One of the ingredients that’s getting a lot of attention in human and pet health lately is oats. However there’s a lot more to oats than just its well-known associations with skin and coat.
The number of premium and super premium pet foods saying yes to natural ingredients like oats is a trend pet owners are welcoming. After all, we look for natural alternatives in our food and for our children, so why should our pets miss out?
Let’s take a look at why you might like to consider feeding a pet food with oats in it next time you’re at your Vet or Pet Store…
Oats are naturally high in beta glucans. These molecules have been nicknamed immune activators by human immunologists, due to the effect on boosting immune function. The technical term by the way is ‘biological response modifiers’.
Beta glucans have also been shown to help reduce the risk of infections.
A double-blind placebo controlled human trial of 34 patients, found patients who received beta glucans had:
- significantly fewer infectious complications
- lower requirement for antibiotics
- faster recovery, leading to a shorter hospital stay
The risk of serious post-surgery infections dropped by 39% (more studies into beta glucans can be found here).
With the potential benefits in fighting infections, boosting immune function and faster recovery after surgery; oats are of particular interest to breeders and owners of puppies and kittens, pets of any age who are prone to infections and for pets who have had surgery. Any pet under immune stress may benefit from the beta glucans in oats.
Have you ever found it almost impossible to clip your dog or cats nails due to them being brittle and breaking off so you can’t get a clean cut? Stronger nails is another benefit linked with oats due to oats being naturally high in zinc.
There’s a reason you see zinc in so many human products, from supplements to shampoo; it’s even used to protect against diaper rash for babies. In shampoo Zinc is a common ingredient for its anti-dandruff benefits.
Zinc is an essential trace element required by plants and animals. The highest concentration of zinc in the human body is in the brain, muscle, bones, kidney, liver, prostate and eyes. Semen is also rich in zinc which will be of interest to cat and dog breeders in particular.
Oats are also naturally high in the antioxidants called tocotrienols (pronounced to-co-try-in-noles). These antioxidants have been linked with cardiovascular health.
They help nutritionally lower blood cholesterol by trapping substances connected with ‘bad’ cholesterol (LDL) without lowering ‘good’ cholesterol (HDL). Accumulated cholesterol has been connected to many types of cardiovascular disease.
Some breeds are more prone to heart conditions than others, so as studies progress, watch this space for further developments on how tocotrienols may be of extra benefit for particular dog and cat breeds.
It’s also been suggested that oats may help reduce the risk of some forms of diabetes.
This is because beta glucans have been found to help control potentially harmful fluctuations in blood sugar levels. We already know that controlling blood glucose and insulin levels is essential is preventing many of the health complications associated with diabetes.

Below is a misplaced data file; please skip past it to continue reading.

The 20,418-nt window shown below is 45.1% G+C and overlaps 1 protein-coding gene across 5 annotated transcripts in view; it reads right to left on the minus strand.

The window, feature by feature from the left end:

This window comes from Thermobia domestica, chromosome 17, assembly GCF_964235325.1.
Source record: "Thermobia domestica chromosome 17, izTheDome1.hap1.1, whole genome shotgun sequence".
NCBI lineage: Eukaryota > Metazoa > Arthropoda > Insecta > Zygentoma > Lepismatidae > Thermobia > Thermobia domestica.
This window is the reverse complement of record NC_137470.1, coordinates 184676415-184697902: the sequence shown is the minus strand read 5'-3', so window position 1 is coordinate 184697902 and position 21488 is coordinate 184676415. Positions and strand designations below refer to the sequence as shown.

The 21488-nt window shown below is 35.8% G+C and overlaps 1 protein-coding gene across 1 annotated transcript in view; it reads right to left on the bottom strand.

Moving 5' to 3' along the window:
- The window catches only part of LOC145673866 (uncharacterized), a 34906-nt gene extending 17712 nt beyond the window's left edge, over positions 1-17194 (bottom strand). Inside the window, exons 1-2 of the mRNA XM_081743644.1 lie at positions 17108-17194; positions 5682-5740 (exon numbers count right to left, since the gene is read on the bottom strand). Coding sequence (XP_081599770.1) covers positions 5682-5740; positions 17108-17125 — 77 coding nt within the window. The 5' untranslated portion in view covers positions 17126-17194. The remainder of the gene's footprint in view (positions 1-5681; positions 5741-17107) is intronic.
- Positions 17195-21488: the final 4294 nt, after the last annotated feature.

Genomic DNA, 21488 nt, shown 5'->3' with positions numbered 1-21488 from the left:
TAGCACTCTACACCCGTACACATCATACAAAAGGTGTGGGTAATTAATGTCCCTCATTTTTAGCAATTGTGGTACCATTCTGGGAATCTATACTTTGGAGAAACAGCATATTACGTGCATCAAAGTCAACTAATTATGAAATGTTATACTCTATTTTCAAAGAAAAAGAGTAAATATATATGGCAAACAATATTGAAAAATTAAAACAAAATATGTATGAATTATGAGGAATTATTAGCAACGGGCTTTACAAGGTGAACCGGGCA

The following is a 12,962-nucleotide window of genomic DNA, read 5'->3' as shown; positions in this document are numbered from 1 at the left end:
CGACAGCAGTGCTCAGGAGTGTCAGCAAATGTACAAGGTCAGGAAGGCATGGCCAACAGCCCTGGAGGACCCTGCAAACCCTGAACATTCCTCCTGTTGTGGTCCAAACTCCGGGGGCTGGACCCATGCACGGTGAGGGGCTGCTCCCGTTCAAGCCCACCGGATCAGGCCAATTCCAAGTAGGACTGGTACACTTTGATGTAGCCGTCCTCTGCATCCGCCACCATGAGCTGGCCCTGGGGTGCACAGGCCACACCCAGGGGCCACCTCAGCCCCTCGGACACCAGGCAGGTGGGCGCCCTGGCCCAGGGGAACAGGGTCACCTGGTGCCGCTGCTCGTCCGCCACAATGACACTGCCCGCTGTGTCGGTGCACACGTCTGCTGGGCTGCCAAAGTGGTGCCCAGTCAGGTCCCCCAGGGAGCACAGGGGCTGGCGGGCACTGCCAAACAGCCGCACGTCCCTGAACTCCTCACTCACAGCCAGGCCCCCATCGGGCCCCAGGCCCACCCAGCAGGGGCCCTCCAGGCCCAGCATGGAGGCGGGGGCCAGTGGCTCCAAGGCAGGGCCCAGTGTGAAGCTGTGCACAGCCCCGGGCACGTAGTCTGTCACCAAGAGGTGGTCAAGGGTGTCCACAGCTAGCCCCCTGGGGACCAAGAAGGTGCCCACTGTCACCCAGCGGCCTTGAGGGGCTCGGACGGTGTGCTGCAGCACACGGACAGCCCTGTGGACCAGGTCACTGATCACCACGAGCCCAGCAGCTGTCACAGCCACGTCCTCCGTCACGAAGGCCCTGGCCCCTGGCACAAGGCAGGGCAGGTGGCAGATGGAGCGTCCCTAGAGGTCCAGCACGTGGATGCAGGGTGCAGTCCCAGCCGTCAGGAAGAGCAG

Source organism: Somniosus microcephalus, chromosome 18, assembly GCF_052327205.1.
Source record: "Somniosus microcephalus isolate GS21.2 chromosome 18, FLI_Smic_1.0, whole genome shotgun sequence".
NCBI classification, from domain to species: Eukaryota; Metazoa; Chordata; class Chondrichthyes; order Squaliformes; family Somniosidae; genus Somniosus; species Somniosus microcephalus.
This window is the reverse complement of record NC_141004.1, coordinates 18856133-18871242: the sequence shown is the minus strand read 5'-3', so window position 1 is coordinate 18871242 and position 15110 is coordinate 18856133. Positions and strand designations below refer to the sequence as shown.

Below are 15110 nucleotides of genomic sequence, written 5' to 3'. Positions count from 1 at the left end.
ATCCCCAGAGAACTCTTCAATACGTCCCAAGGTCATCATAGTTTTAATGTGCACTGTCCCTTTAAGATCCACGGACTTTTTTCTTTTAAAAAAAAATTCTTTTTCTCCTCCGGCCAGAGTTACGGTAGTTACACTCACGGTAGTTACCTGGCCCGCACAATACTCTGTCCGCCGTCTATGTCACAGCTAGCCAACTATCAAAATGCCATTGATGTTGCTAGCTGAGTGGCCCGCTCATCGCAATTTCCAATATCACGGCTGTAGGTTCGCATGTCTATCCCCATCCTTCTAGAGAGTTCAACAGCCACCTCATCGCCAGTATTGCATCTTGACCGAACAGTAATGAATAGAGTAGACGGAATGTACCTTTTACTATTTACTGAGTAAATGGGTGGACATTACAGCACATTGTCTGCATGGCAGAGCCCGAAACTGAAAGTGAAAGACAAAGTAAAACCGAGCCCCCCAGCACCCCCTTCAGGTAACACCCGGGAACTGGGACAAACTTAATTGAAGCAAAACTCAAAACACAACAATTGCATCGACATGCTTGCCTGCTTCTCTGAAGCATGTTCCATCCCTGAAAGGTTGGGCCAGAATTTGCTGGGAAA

The way beta glucans help reduce dramatic fluctuations in blood sugar levels is by giving the digestive system more time to digest food, prolonging the absorption of carbohydrates into the blood stream which reduces the risk of sudden changes in blood sugar levels.
One fascinating study found that children who frequently ate oatmeal were as much as 50% less likely to become overweight compared to children without oats in their diet.
Essential amino acids have also been linked with a longer healthier life in people, and oats have one of the best amino acid profiles of any grain.
It’s already been proven that staying slim helps increase life span; so with our pets being with us for such a short time as it is, anything that might help them live longer, healthier lives gets the ‘thumbs up’ in our books!
The technical name for plant chemicals is phytochemicals, which have been associated with protection from chronic disease. Oats are a natural source of phytochemicals.
As well as essential fatty acids, oats are a good source of essential vitamins, including:
- folic acid
- pantothenic acid
- vitamin E
Does Nutrience include oats?
Yes, the brand new Nutrience formulas about to hit the shelves in New Zealand (expect to start seeing them late March 2011) now include oats.
So next time you’re at your local Vet or Pet Store, keep an eye out for a pet food such as Nutrience which is high in oats.
You’ll see a noticeable change in packaging between the new and previous Nutrience formulas by the way, however if you’re unsure just pick up the bag and check the ingredients and look for oats.
Your pet professional can help you select the best Nutrience formula for your pet’s health and condition, or feel free to call us on 0800 833 933 (toll-free, NZ only) for free advice.
IMPORTANT, please read:
Always consult with your Veterinarian on the health decisions for your pets. An impressive as the benefits of oats are, it’s not okay to replace or reduce any treatment your Vet has prescribed with a pet food high in oats just because it offers similar benefits to the antibiotics or any other treatment your Vet has recommended for your pet’s skin, coat, heart or other health concerns. Always seek the advice of your pet’s health professional before making changes that may affect your pet’s health, especially if they have existing health concerns or are more prone to health problems.